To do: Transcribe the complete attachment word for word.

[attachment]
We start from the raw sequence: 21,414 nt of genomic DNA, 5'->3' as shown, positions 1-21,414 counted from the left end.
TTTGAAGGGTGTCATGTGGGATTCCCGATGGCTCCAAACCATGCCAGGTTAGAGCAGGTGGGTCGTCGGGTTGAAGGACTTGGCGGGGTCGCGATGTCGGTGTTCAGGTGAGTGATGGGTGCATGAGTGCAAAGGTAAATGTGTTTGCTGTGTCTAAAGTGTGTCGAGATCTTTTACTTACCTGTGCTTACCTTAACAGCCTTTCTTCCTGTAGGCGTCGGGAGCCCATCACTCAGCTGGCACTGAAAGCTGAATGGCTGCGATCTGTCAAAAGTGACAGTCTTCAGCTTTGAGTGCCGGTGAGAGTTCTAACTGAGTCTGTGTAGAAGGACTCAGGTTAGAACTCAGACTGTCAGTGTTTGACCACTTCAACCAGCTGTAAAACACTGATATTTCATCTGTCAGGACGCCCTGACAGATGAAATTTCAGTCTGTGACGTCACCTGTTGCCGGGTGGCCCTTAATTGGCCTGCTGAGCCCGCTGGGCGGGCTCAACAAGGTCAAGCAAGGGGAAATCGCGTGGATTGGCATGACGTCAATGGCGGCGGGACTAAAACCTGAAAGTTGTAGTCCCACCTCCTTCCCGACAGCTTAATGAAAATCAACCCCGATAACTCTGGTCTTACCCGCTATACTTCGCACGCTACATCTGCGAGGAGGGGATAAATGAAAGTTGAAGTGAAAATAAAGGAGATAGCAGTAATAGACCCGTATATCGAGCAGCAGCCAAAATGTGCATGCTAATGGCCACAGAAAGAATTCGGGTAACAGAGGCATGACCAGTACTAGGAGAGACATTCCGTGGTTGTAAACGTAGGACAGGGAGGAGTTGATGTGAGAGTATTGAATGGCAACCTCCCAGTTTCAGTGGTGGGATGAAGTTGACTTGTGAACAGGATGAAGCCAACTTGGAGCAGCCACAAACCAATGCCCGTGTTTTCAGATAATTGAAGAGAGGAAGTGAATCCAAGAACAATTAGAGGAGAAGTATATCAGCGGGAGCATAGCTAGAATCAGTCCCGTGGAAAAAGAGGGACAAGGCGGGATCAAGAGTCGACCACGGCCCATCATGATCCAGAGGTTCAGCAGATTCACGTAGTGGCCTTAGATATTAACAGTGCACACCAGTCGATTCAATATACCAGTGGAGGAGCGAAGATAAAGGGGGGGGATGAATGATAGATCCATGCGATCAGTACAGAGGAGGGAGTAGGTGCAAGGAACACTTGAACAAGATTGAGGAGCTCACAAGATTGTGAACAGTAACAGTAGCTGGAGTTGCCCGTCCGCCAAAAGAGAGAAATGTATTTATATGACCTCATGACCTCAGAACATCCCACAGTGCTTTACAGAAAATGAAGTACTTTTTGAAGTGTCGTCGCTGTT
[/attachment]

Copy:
We start from the raw sequence: 21,414 nt of genomic DNA, 5'->3' as shown, positions 1-21,414 counted from the left end.
TTTGAAGGGTGTCATGTGGGATTCCCGATGGCTCCAAACCATGCCAGGTTAGAGCAGGTGGGTCGTCGGGTTGAAGGACTTGGCGGGGTCGCGATGTCGGTGTTCAGGTGAGTGATGGGTGCATGAGTGCAAAGGTAAATGTGTTTGCTGTGTCTAAAGTGTGTCGAGATCTTTTACTTACCTGTGCTTACCTTAACAGCCTTTCTTCCTGTAGGCGTCGGGAGCCCATCACTCAGCTGGCACTGAAAGCTGAATGGCTGCGATCTGTCAAAAGTGACAGTCTTCAGCTTTGAGTGCCGGTGAGAGTTCTAACTGAGTCTGTGTAGAAGGACTCAGGTTAGAACTCAGACTGTCAGTGTTTGACCACTTCAACCAGCTGTAAAACACTGATATTTCATCTGTCAGGACGCCCTGACAGATGAAATTTCAGTCTGTGACGTCACCTGTTGCCGGGTGGCCCTTAATTGGCCTGCTGAGCCCGCTGGGCGGGCTCAACAAGGTCAAGCAAGGGGAAATCGCGTGGATTGGCATGACGTCAATGGCGGCGGGACTAAAACCTGAAAGTTGTAGTCCCACCTCCTTCCCGACAGCTTAATGAAAATCAACCCCGATAACTCTGGTCTTACCCGCTATACTTCGCACGCTACATCTGCGAGGAGGGGATAAATGAAAGTTGAAGTGAAAATAAAGGAGATAGCAGTAATAGACCCGTATATCGAGCAGCAGCCAAAATGTGCATGCTAATGGCCACAGAAAGAATTCGGGTAACAGAGGCATGACCAGTACTAGGAGAGACATTCCGTGGTTGTAAACGTAGGACAGGGAGGAGTTGATGTGAGAGTATTGAATGGCAACCTCCCAGTTTCAGTGGTGGGATGAAGTTGACTTGTGAACAGGATGAAGCCAACTTGGAGCAGCCACAAACCAATGCCCGTGTTTTCAGATAATTGAAGAGAGGAAGTGAATCCAAGAACAATTAGAGGAGAAGTATATCAGCGGGAGCATAGCTAGAATCAGTCCCGTGGAAAAAGAGGGACAAGGCGGGATCAAGAGTCGACCACGGCCCATCATGATCCAGAGGTTCAGCAGATTCACGTAGTGGCCTTAGATATTAACAGTGCACACCAGTCGATTCAATATACCAGTGGAGGAGCGAAGATAAAGGGGGGGGATGAATGATAGATCCATGCGATCAGTACAGAGGAGGGAGTAGGTGCAAGGAACACTTGAACAAGATTGAGGAGCTCACAAGATTGTGAACAGTAACAGTAGCTGGAGTTGCCCGTCCGCCAAAAGAGAGAAATGTATTTATATGACCTCATGACCTCAGAACATCCCACAGTGCTTTACAGAAAATGAAGTACTTTTTGAAGTGTCGTCGCTGTT